Updated 07/26/2012 07:19 PM
Village of Endicott concerned about Huron tax assessment
The Village of Endicott could soon be facing a major loss to its tax base. Huron Real Estate Associates is currently reassessing the value of its properties on the Huron Campus. Our Melissa Kakareka has more the controversy the reassessment is causing.
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ENDICOTT, N.Y. -- Huron Real Estate Associates currently pays $2.4 million in taxes for its properties on the Huron Campus. But the company has recently filed a petition to get the value of those properties reassessed so that they would only have to pay $700,000 in taxes.
"Huron has been its overpaying its taxes for a decade. Companies like Huron, if they want to keep jobs in Broome County, have to make sure that the cost of doing business is on par with competitors and one of those things is real estate taxes," said Paul Sheppard, an attorney representing Huron Real Estate Associates.
Lawyers for Huron have been negotiating with the Town of Union for the past nine months since assessments are completed by the town. But officials in Endicott feel they should play a role in the discussion, since the majority of the properties lie in the village.
"It’s not unreasonable to ask for a reassessment. I think it’s unreasonable to ask for that degree of reassessment and to not have us involved in the discussion as well. We have been excluded," said Village Trustee and Deputy Mayor Dave Baker.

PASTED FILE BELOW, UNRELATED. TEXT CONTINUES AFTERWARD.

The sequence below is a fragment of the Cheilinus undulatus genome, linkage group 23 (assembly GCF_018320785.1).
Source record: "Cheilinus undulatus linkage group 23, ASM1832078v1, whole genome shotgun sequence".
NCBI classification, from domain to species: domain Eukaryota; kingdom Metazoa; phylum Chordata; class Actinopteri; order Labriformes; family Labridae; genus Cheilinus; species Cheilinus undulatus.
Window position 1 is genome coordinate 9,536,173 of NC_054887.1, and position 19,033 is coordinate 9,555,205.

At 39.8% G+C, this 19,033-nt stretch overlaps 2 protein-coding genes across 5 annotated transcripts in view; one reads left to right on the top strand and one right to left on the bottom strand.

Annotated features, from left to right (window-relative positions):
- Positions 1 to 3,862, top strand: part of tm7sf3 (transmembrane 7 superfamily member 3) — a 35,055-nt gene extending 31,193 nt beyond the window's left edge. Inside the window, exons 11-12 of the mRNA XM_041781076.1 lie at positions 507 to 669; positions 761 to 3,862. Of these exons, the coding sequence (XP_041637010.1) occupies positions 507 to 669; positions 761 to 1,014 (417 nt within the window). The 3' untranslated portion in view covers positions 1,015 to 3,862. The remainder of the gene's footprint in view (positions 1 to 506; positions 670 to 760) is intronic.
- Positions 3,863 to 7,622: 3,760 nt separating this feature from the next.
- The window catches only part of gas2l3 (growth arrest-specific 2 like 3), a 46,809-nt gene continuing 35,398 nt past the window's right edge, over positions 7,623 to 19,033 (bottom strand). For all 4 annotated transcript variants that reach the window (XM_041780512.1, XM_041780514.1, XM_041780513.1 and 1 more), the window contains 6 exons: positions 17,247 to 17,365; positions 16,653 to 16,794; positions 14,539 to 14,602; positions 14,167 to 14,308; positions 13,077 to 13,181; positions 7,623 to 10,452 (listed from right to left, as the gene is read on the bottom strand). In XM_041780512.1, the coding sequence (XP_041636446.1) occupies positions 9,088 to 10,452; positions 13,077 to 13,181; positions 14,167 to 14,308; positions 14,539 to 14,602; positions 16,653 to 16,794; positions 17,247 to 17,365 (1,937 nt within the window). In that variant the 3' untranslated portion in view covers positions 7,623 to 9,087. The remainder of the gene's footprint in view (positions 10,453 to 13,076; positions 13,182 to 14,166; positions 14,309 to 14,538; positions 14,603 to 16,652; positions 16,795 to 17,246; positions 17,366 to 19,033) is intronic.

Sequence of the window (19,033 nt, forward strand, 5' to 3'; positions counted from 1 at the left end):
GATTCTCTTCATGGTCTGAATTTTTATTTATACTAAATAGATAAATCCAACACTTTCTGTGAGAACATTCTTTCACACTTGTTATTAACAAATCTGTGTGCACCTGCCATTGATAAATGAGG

Village officials were previously informed that they would have to sign a non-disclosure agreement to sit in on the ongoing negotiations and they refused. The village is now filing a petition asking to be a part of the discussion without a nondisclosure agreement. But lawyers representing Huron say it's not their place to intervene.
"We do not think they have a right to intervene under the statutes involved, assessments are set by town assessors, not villages that gave up the right 20 years ago," said Sheppard.
Village officials say the change would have a significant impact on Endicott residents. They would have to raise property taxes at least 20 percent to offset the loss in its tax base.
"There's only so many things we can do: Raise taxes, find a revenue source, or maybe we have to look at dissolving the village," said Baker.
Leaving the village worried about a potential financial crisis.